A proposal to make vodka, rum and whiskey at a microdistillery in a small western Pennsylvania city is running up against concerns over the effect of the liquor on addicts who meet next door and questions on whether it should be permitted in a commercial zone.
A Homer City Planning Commission hearing, put on hold Thursday after nearly an hour and a half of public comment, is expected to be resumed within 45 days, The Indiana Gazette reported.
The proposed Disobedient Spirits distillery, the idea of two Indiana University of Pennsylvania professors, would also provide a retail store where customers can purchase products and samples.
The professors, Robert Sechrist and Robert Begg, argued that their distillery should be treated as a commercial, not industrial, enterprise and be allowed to start up at its proposed Main Street location next to Homer City United Methodist Church, which houses addiction recovery meetings.
Sechrist said he believes they can make vodka for $17 per bottle, before taxes, and whiskey for $45 to $50 per bottle. Drinking on the premises would be limited by law to 1.5 ounces, or the equivalent of one shot, per person.
Council President Richard Morris defended the distillery as a way to boost the economy.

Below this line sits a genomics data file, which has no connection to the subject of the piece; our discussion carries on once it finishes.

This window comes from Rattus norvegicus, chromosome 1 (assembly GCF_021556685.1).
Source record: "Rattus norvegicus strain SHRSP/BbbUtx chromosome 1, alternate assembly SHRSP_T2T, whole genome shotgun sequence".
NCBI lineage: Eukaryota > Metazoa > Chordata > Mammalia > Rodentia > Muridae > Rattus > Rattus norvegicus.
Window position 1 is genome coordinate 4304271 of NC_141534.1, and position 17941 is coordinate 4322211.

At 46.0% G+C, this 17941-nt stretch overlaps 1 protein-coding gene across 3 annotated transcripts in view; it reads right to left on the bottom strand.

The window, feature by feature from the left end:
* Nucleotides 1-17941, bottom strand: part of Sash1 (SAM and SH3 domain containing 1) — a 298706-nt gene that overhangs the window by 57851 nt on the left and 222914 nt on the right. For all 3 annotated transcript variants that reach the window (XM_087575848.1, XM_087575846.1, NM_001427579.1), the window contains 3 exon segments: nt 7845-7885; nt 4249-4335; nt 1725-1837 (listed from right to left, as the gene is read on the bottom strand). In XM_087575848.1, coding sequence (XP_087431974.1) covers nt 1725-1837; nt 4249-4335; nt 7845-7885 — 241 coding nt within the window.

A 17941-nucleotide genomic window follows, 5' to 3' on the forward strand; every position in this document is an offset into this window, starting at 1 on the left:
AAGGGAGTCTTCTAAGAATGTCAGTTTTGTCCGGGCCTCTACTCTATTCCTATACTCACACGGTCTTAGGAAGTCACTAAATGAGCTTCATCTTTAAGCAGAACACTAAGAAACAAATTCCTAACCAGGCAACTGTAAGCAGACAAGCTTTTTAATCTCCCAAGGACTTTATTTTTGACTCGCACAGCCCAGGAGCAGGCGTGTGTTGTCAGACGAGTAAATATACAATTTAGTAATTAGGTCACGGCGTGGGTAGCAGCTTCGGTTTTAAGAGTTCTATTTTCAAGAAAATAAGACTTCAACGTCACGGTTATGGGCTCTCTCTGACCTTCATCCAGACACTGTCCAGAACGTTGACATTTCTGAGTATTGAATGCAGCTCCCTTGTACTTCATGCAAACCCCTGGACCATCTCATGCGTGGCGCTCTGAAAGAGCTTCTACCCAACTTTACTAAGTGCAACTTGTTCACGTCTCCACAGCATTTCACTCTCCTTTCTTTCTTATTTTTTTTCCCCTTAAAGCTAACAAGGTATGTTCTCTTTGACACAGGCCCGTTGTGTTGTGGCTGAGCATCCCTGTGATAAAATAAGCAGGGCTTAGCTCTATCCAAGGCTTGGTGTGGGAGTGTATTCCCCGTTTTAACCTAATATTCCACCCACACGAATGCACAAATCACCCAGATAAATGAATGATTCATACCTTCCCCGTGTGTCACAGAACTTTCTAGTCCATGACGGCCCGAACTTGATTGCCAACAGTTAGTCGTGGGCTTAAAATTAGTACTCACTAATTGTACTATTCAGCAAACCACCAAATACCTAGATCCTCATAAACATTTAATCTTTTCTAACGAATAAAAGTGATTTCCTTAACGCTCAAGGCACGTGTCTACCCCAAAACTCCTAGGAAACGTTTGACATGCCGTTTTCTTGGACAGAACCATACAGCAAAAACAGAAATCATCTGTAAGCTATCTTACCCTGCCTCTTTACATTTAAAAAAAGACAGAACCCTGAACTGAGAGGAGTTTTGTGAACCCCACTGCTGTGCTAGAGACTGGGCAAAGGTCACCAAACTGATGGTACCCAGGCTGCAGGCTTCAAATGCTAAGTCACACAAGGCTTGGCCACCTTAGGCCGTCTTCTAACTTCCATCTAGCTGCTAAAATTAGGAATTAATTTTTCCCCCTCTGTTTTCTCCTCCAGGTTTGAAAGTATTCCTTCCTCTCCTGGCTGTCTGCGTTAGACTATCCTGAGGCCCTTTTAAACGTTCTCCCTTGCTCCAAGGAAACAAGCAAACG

"(Sechrist's) not turning it into an illustrious, alcoholic town," Morris said. "He wants to bring a little bit of business into town."
But critics, led by religious leaders, questioned the need for an establishment that would be in such close proximity to addicts. The Rev. Harold Hicks, of Harvest Anglican Church, said Disobedient Spirits should be in an industrial zone.
"Put it out there instead of making it part of your Main Street where it becomes a hazard," Hicks said. For an alcoholic, Hicks said, even tasting half an ounce of the liquor "could be a life or death decision for them."
The Rev. Joseph Stains, the pastor of Homer City United Methodist, suggested a health and homeless center would be better at the location.
"It's the wrong place," Stains said. "It's a commercial zone next door to where we're trying to help lost people get on their feet and save their souls. ... Where in this commercial plan is something redemptive for the lives of the people that it could affect adversely?"